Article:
Photo: Casa Rosada
Let’s assume that Argentina absolutely will not pay the “vulture” hedge funds that just successfully (for now) sued the country for $1.3 billion in sovereign bonds.That could mean that the country would be considered in default, and that could result in calamity.
We’ll know by December 15th, because that is when a New York Court ruled that Argentina must pay all parties that hold its sovereign debt dating back to 2001. For the past decade, it has only been paying those that restructured their debt in 2005 and 2010.
This ruling is the culmination of a decade-long legal battle spearheaded by billionaire Paul Singer, and if Argentina defies it, it could mean “game over.”
And the terms that the Court has laid down for payment leave little room for funny stuff, though Argentina maintains that it will not pay.
So the worst could happen. But if it does, there is something that could ensure that the Argentina carries on.
The country’s former Central Bank Chief, Martin Redrado, was ousted from his post in 2010 for not setting aside funds from the bank’s reserves for President Cristina Fernandez de Kirchner to use to pay off debts.
He told the Financial Times a few days ago, that the country could get through default, but it would depend on the its soy crop.
“There’s a very simple answer,” says Martín Redrado, a former central bank chief. “It depends on the [soya] crop. Given that international prices are strong and will continue to be . . . you can muddle along. But with low growth and high inflation.”
So how is the soy crop?
This summer Argentina suffered a debilitating drought that had its grain exchange trimming its forecast for 2011/2012 soy output by 4 million pounds.
Bad luck struck again this fall, as excessive rain showers (about 4x the normal amount) delayed planting. So far, only about 37% of their crop has been sown.
“The planting delays in Argentina are a growing concern and leading to consumers buying ahead in case the situation continues to deteriorate,” Mark Schultz, the chief analyst for Northstar Commodity Investment Co. in Minneapolis, said in a telephone interview. “The Chinese economy is showing signs of improvement and should increase soybean imports.”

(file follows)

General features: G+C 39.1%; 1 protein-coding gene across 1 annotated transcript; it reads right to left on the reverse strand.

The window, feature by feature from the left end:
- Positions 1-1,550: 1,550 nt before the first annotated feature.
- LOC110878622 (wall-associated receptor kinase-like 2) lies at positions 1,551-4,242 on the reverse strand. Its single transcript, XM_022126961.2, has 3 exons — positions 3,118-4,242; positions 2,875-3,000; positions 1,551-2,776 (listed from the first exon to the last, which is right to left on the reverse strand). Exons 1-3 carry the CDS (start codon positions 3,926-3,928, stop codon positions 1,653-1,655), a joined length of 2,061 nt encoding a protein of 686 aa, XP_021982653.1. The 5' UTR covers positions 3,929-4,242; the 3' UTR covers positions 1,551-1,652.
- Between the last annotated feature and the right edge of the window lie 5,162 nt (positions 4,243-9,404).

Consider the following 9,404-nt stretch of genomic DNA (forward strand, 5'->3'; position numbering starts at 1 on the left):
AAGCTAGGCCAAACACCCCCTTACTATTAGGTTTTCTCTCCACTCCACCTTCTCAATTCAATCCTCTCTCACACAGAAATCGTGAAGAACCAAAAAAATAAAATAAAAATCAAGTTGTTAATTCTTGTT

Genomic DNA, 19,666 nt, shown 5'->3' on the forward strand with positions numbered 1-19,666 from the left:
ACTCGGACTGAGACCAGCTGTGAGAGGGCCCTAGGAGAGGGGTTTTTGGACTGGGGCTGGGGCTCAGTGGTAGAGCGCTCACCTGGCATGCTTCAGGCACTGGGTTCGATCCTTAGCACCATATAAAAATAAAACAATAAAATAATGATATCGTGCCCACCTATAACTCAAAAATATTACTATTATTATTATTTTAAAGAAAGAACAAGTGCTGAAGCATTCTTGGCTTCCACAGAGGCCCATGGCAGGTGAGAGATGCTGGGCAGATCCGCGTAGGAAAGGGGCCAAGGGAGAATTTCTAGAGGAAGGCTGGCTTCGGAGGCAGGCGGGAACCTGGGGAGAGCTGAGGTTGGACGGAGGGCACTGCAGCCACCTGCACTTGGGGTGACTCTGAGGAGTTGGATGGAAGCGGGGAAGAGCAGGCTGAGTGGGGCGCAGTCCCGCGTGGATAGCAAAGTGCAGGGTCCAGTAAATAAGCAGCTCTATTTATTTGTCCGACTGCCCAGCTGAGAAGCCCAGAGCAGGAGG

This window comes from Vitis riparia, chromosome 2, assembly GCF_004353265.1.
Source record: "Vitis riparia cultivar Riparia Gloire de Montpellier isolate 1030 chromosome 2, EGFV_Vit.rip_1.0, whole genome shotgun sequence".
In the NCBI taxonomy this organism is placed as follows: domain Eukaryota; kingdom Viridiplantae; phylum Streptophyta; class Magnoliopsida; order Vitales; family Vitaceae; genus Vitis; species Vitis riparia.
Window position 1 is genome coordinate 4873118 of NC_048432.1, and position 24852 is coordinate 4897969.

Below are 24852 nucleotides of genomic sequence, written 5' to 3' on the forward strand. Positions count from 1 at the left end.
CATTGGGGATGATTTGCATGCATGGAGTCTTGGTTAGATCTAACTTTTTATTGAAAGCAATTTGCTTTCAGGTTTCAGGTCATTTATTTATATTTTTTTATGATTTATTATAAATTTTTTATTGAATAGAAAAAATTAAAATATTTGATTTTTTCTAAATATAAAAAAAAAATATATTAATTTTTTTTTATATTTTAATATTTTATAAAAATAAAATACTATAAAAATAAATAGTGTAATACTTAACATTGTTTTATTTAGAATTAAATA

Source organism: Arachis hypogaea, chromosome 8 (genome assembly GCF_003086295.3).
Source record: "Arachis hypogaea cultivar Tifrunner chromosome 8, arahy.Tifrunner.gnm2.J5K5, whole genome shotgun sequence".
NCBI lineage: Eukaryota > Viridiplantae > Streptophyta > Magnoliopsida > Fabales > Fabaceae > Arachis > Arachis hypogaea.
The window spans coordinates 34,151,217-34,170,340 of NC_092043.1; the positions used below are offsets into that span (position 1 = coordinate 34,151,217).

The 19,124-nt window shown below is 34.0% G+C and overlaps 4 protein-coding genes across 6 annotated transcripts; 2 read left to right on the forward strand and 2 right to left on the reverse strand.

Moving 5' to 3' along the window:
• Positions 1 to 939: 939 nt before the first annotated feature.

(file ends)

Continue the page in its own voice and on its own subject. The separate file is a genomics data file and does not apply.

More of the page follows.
Now soybean stocks are very tight, according to the USDA. To make sure global demand is met, farmers in both North and South America need to ramp up production. Those that don’t, could miss a serious opportunity while prices are highest.
The USDA also believes that production will recover in the next 10 months and recover global stores of the commodity. That, of course, means lower prices.
From a Raymond James note:
Finally, the projected figure for global soybean production in 2012/13 was rather surprisingly increased by the USDA, to 268 million tons from 264 million in October, with the forecast of demand also revised upward to 261 million tons from 259 million tons a month ago. As initial stocks were also raised, ending inventories were revised up, and are now expected to recover 7% over the next 10 months. With these estimates, the global stock-to-use ratio for soybean should recover from 16% to 17% next year, although we are sceptical about this projection, and expect the USDA to revise its soybean production figures downward for the Southern Hemisphere in its next report in December.
That downward revision for South America, of course in part, depends on Argentina. And for its part, the country’s ability to rebound depends entirely on the the weather.
Morgan Stanley has a good rundown of El Nino and La Nina activity and how it impacts Brazil and Argentina, and they think things should have calmed down now:
- The National Oceanic and Atmospheric Administration (NOAA) released its monthly report on the status of the El NiñoSouthern Oscillation (ENSO) pattern on November 8, 2012, which produces El Niño and La Niña weather anomalies. In the report, the climate prediction centre forecasts that the El Niño anomaly experienced over the past four months has dissipated, and the El Niño and La Niña weather phenomenon remains neutral for the moment.
- El Niño’s Southern Oscillation is a weather pattern that originates when sea surface temperatures in the equatorial Pacific Ocean diverge from historical averages. Basically, if sea surface temperatures in this specific region of the Pacific Ocean are above historical averages, this produces an El Niño weather pattern, and there is a La Niña effect if the opposite occurs. And these divergences produce above or below average rainfall, respectively, in the Southern Hemisphere during its summer (from November through March).
- Although recent excessive rains have delayed planting activities in the Southern Hemisphere, which should have an impact on potential and final crop production, rainfalls are expected to be stable in the upcoming months, although there is a forecast for a recovery in El Niño and above-average rains during March and April 2013, which may once again affect harvesting activities in the 2012/13 crop season in South America.
So there’s the rub. In the event of default, Argentina could be saved by soy, but they’d have to bounce back from some serious setbacks…. pronto.
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